Twenty-eight federal legislators have signed a letter to the U.S. Department of Education’s Office of Civil Rights (OCR) criticizing them for their finding that the Connecticut Interscholastic Athletic Conference (CIAC)’s policy regarding transgender athletes violates Title IX regulations and the OCR’s threatened to withhold federal aid from six Connecticut school districts, including Canton.
Jahana Hayes, Connecticut’s U.S. Representative in the 5th District, authored the letter that was also signed by U.S. Senators Senator Richard Blumenthal (D-Connecticut), state Representatives John Larson (1st District), Joe Courtney (2nd District), Rosa DeLauro (3rd District), Jim Himes (4th District) and 22 other Democrats in the U.S. House of Representatives.
In February, the Office of Civil Rights sent a letter of impending enforcement action to the CIAC and the six schools that said the CIAC policy violates federal law by allowing transgender athletes to compete in girls track and field events over the last three years.
The OCR said the policy gives the transgender athletes an unfair advantage and has deprived athletes – including Canton High graduate Chelsea Mitchell — of opportunities to qualify, compete and win at the State Open and New England track and field championship events.
“The decision of the Department of Education to issue a determination targeting transgender student athletes on the eve of Pride Month is not coincidental,” Hayes said. “It is a transparent example of their campaign against the rights and dignity of LGBTQ+ children.”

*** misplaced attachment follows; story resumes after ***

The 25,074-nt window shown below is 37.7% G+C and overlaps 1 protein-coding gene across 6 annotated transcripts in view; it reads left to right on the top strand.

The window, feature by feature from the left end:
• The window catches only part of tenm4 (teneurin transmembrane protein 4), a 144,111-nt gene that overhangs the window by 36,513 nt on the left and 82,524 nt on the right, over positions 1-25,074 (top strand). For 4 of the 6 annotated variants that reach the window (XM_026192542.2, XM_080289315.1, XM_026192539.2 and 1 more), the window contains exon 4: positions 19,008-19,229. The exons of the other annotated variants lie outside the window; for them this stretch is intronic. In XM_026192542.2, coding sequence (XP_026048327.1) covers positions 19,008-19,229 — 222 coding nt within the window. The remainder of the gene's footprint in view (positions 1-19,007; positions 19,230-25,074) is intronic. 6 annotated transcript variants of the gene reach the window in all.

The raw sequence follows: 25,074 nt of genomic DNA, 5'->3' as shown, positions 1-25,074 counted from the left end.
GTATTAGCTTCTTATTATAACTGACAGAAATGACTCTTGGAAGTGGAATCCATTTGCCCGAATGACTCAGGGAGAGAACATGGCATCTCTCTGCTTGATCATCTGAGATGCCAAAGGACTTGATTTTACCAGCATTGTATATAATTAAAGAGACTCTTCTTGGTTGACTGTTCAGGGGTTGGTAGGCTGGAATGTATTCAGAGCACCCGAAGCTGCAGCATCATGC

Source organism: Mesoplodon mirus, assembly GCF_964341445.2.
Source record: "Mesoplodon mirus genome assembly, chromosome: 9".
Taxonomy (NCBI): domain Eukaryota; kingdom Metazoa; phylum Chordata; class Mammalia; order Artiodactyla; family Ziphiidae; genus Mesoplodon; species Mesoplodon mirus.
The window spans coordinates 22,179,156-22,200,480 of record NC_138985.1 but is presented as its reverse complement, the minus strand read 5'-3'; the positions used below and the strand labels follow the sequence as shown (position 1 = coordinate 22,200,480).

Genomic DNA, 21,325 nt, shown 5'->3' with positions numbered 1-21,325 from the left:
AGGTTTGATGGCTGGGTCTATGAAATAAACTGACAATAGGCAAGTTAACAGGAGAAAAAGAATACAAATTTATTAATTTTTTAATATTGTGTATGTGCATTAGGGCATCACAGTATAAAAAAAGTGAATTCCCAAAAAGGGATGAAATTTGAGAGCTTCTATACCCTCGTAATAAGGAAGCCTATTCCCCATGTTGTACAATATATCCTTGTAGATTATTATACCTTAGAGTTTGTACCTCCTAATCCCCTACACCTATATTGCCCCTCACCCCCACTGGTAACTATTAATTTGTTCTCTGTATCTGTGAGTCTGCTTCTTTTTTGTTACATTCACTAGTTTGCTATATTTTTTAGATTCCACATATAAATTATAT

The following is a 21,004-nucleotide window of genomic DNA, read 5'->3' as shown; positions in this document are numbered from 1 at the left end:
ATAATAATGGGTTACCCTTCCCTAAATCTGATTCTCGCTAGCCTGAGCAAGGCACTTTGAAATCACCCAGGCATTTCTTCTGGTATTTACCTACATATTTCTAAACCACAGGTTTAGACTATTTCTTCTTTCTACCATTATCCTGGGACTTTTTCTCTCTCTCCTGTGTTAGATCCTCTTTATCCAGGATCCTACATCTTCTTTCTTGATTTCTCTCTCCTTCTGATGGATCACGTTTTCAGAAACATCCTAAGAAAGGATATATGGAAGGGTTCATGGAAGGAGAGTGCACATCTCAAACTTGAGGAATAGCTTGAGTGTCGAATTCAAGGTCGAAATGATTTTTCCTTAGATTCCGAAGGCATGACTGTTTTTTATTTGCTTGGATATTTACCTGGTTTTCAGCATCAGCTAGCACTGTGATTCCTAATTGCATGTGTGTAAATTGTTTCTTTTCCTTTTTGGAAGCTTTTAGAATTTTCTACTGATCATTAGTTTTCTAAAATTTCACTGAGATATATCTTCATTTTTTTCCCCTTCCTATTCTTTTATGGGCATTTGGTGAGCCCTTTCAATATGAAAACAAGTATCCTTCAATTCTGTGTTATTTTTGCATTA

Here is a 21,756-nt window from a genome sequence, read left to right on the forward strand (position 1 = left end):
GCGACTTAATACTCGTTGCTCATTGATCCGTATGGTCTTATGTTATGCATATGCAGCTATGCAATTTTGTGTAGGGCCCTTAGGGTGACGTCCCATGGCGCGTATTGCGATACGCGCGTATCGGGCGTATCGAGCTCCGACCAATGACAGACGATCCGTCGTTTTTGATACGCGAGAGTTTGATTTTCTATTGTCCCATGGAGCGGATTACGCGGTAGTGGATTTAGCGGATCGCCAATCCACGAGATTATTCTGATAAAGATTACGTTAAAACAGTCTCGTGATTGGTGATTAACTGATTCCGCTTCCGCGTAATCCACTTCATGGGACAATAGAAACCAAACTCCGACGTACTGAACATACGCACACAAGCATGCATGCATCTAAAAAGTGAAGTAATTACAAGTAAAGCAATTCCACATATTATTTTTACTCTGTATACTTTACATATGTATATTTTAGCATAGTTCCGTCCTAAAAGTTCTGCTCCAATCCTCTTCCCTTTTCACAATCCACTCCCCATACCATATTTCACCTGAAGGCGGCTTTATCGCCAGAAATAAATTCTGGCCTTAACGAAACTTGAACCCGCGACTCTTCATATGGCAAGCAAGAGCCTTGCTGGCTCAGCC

“Title IX was created so that all young women – no matter their sex assigned at birth – are protected from discrimination and have access to opportunity. It was not meant to target children who do not identify as cisgender or create a space in which transgender kids must choose between living truthfully or having access to opportunities. Title IX was never meant to be used as a tool to threaten schools into discriminatory practices in order to preserve critically needed federal funds,” Hayes said in a press release last week.
Cisgender are people that identify with their gender assigned at birth.
Before becoming a member of Congress in 2018, Hayes was a teacher for 15 years. She was named the national teacher of the year in 2016.
The CIAC and the six schools – Canton, Bloomfield, Cromwell, Danbury, Glastonbury and Hartford (Bulkeley) – could lose federal funding, according to the OCR’s letter.
“The document is not a ruling, it is a finding,” said Dan Barrett, Legal Director of the Connecticut chapter of the American Civil Liberties Union (ACLU) said in May. “A finding is one early step in a long administrative process and a federal lawsuit is still ongoing.”
Last week, Connecticut Attorney General William Tong, the CIAC and the state Commission on Human Rights and Opportunities said they will not fufill the OCR’s request and will uphold a Connecticut state law that allows transgender girls to compete in girls high school sports,
There are currently two cases in motion – one with the OCR and a federal lawsuit that was filed in February by the Alliance Defending Freedom organization on behalf of Mitchell, Glastonbury High senior Selina Soule and Danbury High sophomore Alanna Smith.
Hayes and the legislators that signed the letter asked the Department of Education to revisit this finding and to answer 11 questions about their filing by July 1. The questions are part of the news release.
With no final decision yet in the federal lawsuit or with the Office of Civil Rights process, the CIAC’s transgender policy remains in effect at this time.
Originally Published Sunday, June 21, 2020